- How will you keep track of the changes so you can measure your success? This step is important in order to minimize your brain’s tendency to generalize that your spouse "always or never" does something. Data like hatch marks on a sheet of paper or notes in your Palm Pilot will prevent your brain from this overgeneralizing.
Acceptance: the Most Paradoxical Tool of Marital Change
Researchers Neil Jacobson and Andrew Christensen at the University of Washington found that nagging, cajoling, and arguing were the least effective techniques of marital change. When partners show each other love and acceptance, they respond quicker to each others' changes. You liked what you saw when you picked each other. Why would you spend the rest of your life insulting your mate by saying, "Who you are is unacceptable to me"? Recognize that the traits you thought were cute before marriage like your mate's spontaneity are now aggravating you because you decided you need more planning. Who changed and where is it written that the other spouse has to change in the same direction at the same time?
The Magic of Asking
Sometimes when the readiness is right, all you have to do is ask. This skill can gently help your spouse move from pre-contemplative to contemplative stages of change. Using the formula "I want_______, can you give me________?” may be all that is needed to get your spouse to do something. If your request is simple, your spouse will answer: "Yes", "I can do part of ______, would that be OK?"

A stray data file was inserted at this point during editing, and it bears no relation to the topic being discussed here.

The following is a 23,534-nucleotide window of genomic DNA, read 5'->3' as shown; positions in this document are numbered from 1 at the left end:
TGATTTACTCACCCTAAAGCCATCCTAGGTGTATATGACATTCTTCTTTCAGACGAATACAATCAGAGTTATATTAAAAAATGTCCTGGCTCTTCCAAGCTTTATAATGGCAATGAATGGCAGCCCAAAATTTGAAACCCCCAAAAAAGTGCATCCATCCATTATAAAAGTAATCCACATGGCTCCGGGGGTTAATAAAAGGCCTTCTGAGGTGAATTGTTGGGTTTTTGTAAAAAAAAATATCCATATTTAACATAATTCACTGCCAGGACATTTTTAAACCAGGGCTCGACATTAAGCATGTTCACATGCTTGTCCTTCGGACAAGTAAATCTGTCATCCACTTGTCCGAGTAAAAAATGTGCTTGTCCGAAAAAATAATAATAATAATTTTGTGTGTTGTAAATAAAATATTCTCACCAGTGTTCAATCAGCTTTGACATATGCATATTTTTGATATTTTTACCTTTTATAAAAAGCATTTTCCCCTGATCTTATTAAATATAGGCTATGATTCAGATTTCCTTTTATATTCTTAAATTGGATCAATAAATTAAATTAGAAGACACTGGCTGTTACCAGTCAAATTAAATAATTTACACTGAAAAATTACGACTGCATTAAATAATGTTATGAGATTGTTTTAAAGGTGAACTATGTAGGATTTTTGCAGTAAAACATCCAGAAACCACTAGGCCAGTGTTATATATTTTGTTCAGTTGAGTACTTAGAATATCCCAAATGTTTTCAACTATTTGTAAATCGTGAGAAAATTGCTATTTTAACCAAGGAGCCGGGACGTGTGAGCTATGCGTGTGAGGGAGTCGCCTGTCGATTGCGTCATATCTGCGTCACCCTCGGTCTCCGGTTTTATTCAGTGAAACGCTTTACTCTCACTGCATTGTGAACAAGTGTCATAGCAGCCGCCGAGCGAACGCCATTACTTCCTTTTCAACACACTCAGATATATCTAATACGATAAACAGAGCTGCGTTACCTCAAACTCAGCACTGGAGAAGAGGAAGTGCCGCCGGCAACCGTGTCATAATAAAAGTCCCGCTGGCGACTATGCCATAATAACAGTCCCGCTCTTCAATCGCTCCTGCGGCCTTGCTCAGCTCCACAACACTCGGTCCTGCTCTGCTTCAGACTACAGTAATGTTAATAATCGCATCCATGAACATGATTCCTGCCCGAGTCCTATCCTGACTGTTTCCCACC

If you spouse answers, "Hmm, that may be more complicated", you will need your problem solving skills to negotiate what is realistic. When you both problem solve on a more complicated request, you will still get at least part of what you need.
The Marital Sit-down: A Powerful Tool for Mutual Change
Just as businesses use tools like strategic planning and board meetings to establish goals and follow them, couples in Extraordinary Marriages evolve some sort of process for initiating and tracking change together. The Marital Sit-down is such a system. It is a tool to evaluate the relationship and set goals. It encourages healthy accountability and keeps resentments from building up. It will prevent about 80% of predictable marital conflict by increasing teamwork. Here are the suggested steps. Feel free to adapt to your needs and personalities.
- Schedule a regular meeting.
- Begin by reviewing what is going well. Emphasize the positives. "What I like about you and our relationship..."
- Report and update on ongoing projects. Review the marriage log book that you have used in previous sit-downs to log the decisions and goals.
- Review new things we would like ourselves to work on.
- Review new things we would like the other to work on – use request making skill.
- Set an agenda: (Not all of these)
- What are some changes/problems/goals? When will we talk about these things?
- Plans for fun, celebrations, vacations.
- Parenting issues.
- Relationship enhancement.
- Marriage assessment – how are we doing? (Done at least quarterly like a performance evaluation on your job.)
-Apologies and reconciliations.
- Action planning from the agenda of the sit-down including any resolutions or assignments – wrap-up with thank you's and hugs.
Our audiotape series, Secrets of Extraordinary Marriages, covers change, problem solving and the sit-down.
- Prochaska, Norcross, and DiClemente. (1995). Changing for Good.
- Christensen & Jacobson. (2000). Reconcilable Differences.
- Weiner-Davis, Michele. (1996). Changing Your Life – and Everyone in It
Copyright 2002 Drs. Susan & Philip Robison. Feel free to copy and reproduce as long as you print with contact information: